What’s New, Pussycat?

On October 10, 2012, a Moscow appeal court upheld the two-year jail sentence for two members of the punk band Pussy Riot, Maria Alyoshina and Nadezhda Tolokonnikova, while a third member, Ekaterina Samutsevich, received a suspended sentence following a change of defense lawyer.

“The devil has laughed at all of us.” “The dark forces are uniting against us.” This is the rhetoric Patriarch Kirill, the head of the Russian Orthodox Church, uses when speaking of Pussy Riot and their punk-prayer staged in the Cathedral of Christ the Savior in Moscow in February this year. Church activists have been harassing supporters of the band. One incident particularly stands out: when a female supporter told a church activist during an altercation that “god will forgive all”, he hit her. When the three arrested members of Pussy Riot apologised for their “ethical” mistake (they still do not admit to any criminal wrongdoing) during their trial in August, the employees of the cathedral refused to accept the apology, calling it “insincere”.

So much for Christian forgiveness.   

The trial of the three young women, Maria Alyoshina (24), Nazeshda Tolokonnikova (22) and Yekaterina Samutsevich (30), has turned into an international cause célèbre. Viewed by many as a personal vendetta by President Vladimir Putin (who had every right to take offense at the title of the punk-prayer, “Mother of God – Rid us of Putin!”), the case attracted support from such celebrities as Yoko Ono, Paul McCartney, Stephen Fry, The Red Hot Chili Peppers, Patty Smith, Bjork, and numerous heads of state including David Cameron and Lech Walęsa. Madonna, during her concert in St. Petersburg, gave a speech in support of the accused, freedom of speech, gay rights and religious tolerance and attracted a lawsuit by a local MP under a new controversial law that prohibits public propaganda of homosexuality among children.

Over a hundred actors, musicians, film directors and artists signed a petition (which the court refused to acknowledge) in support of Pussy Riot. Members of the European Parliament nominated the band for the prestigious Sakharov Prize for Freedom of Thought, instituted after an iconic Soviet human rights activist and dissident, and awarded in the past to the likes of Nelson Mandela and organisations such as Reporters without Borders. Even Prime Minister Dmitry Medvedev, in an interview given to the London Times, said it was “unproductive” to keep the women in jail. All the Russian human rights abuses in Chechnya haven’t produced such international outcry.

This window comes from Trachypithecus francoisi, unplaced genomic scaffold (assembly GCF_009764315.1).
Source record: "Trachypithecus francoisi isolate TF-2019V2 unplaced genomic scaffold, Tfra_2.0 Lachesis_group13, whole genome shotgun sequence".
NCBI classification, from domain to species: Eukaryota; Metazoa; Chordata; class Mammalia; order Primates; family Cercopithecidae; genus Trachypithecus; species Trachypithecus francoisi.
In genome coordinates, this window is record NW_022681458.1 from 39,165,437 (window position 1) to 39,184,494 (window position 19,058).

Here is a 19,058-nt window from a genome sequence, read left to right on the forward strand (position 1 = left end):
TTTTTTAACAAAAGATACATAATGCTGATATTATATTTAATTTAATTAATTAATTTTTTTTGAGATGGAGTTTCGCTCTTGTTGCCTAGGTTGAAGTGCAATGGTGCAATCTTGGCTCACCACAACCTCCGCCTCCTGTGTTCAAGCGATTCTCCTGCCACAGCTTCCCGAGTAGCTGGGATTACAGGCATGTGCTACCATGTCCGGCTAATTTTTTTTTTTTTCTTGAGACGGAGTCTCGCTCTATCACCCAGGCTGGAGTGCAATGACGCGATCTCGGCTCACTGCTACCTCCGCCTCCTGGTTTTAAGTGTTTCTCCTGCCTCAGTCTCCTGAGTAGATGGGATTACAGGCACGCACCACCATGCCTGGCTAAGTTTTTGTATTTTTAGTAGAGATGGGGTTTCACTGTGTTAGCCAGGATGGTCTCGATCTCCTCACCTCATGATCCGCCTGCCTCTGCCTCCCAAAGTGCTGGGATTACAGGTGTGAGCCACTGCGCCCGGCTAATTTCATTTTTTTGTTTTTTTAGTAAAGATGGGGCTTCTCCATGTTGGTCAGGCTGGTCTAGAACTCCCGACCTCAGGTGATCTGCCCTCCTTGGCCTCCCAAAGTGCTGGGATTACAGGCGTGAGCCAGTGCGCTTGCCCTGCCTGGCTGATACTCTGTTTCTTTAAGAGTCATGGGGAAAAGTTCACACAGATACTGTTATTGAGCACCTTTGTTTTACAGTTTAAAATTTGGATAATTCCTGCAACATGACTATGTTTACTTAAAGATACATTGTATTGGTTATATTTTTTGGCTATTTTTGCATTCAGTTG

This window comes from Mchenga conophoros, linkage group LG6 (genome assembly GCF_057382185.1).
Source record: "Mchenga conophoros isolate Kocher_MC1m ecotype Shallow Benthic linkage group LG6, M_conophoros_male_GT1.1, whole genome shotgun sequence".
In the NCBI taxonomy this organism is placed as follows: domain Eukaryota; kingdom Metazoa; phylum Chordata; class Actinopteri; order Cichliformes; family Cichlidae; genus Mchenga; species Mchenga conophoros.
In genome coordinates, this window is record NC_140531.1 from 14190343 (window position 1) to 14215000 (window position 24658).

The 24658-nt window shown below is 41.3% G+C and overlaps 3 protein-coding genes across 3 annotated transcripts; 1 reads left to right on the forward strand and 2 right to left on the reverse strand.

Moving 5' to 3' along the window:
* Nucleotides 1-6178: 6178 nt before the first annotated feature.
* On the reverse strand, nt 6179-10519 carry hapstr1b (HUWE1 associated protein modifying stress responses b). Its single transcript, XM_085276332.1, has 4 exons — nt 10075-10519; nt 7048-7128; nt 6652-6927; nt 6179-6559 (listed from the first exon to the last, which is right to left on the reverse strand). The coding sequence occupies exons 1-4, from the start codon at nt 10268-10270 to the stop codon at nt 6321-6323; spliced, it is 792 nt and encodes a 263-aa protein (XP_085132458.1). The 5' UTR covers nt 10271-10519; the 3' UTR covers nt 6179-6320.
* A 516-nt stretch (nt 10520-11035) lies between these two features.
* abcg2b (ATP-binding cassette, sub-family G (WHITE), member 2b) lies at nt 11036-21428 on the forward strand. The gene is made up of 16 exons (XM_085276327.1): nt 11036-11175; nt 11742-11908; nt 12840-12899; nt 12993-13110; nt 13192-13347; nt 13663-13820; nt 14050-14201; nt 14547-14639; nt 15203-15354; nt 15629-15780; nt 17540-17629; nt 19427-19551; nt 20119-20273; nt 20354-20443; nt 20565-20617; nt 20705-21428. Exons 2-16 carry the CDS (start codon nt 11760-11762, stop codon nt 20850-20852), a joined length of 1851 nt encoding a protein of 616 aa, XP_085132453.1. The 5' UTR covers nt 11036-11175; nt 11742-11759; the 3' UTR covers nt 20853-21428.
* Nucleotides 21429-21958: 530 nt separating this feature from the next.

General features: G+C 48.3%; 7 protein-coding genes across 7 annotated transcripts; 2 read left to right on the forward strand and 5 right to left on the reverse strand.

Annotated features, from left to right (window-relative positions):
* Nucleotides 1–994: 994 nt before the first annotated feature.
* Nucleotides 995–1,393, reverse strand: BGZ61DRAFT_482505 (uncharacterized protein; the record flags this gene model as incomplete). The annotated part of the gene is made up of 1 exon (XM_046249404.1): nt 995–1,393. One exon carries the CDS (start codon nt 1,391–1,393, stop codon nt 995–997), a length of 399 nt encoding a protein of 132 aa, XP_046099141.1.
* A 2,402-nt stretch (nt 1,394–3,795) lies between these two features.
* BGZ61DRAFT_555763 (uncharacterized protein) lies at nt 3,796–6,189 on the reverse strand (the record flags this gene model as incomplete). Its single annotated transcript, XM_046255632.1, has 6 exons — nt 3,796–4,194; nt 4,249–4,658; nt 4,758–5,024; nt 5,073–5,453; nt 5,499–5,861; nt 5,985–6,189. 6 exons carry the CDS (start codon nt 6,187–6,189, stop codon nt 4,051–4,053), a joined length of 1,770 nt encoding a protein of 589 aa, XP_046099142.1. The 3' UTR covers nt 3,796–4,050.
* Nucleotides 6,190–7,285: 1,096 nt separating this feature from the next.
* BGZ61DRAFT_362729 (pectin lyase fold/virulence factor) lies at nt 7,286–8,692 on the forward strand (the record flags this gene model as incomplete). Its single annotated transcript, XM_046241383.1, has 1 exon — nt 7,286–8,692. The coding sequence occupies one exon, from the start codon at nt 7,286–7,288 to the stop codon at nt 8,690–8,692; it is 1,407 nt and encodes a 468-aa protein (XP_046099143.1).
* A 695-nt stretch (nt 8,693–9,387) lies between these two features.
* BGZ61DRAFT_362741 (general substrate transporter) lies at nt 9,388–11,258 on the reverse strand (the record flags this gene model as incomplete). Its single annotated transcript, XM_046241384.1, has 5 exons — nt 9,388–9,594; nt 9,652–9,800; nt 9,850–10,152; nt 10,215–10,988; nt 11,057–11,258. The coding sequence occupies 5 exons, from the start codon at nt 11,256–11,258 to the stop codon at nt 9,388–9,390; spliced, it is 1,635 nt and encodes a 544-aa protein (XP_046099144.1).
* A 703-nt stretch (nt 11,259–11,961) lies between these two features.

Pussy Riot began in 2011 as a political project rather than an artistic one. There are no permanent members, and the group welcomes anyone willing to put on a colourful balaclava and perform protest songs. Right now, the group claims there are “a few dozen of us”, as they told Novaya Gazeta, and they continue their fight against the Putin regime despite three of their members being on trial. The collective sees itself less as personalities and more as a political statement, and the prime goal is to dethrone Putin and his team. The political feminists would then like to move on to the fight for gender equality and gay rights.

Prior to the stunt at the cathedral, the group had already attracted attention by staging performances in expensive boutiques, on top of moving trolley buses, in the metro and at the Red Square. Despite invitations to perform with other artists, they claim to only play “the best illegal venues” and practice their getaway skills. But, like any plan, this one too had a flaw.

In March, Masha and Nadya (as they have become endearingly known to the world) were arrested in a joint operation between the police and the Federal Security Bureau. Katya was arrested two weeks later. They have been in custody awaiting trial ever since. According to their lawyers, they have been refused medical treatment, hot food during the trial, and have been unable to see their children. (Masha has a five-year-old son, Philip and Nadya a four-year-old daughter, Gera, both of whom are too young to be admitted for visits.) Their requests to contact their family have been publicly ignored. When the trial finally opened in July, the defendants were placed in a glass cage – a controversial Russian tradition – an upgrade from a real cage from the previous hearings. Dogs patrolled the courtroom. Violetta Volkova, one of the defense lawyers, announced that her office accounts have been frozen by the tax office in April and Nikolai Polozov, another lawyer, had received death threats. Words used to describe the process range anywhere between a “disproportional response” and an “abuse of justice”.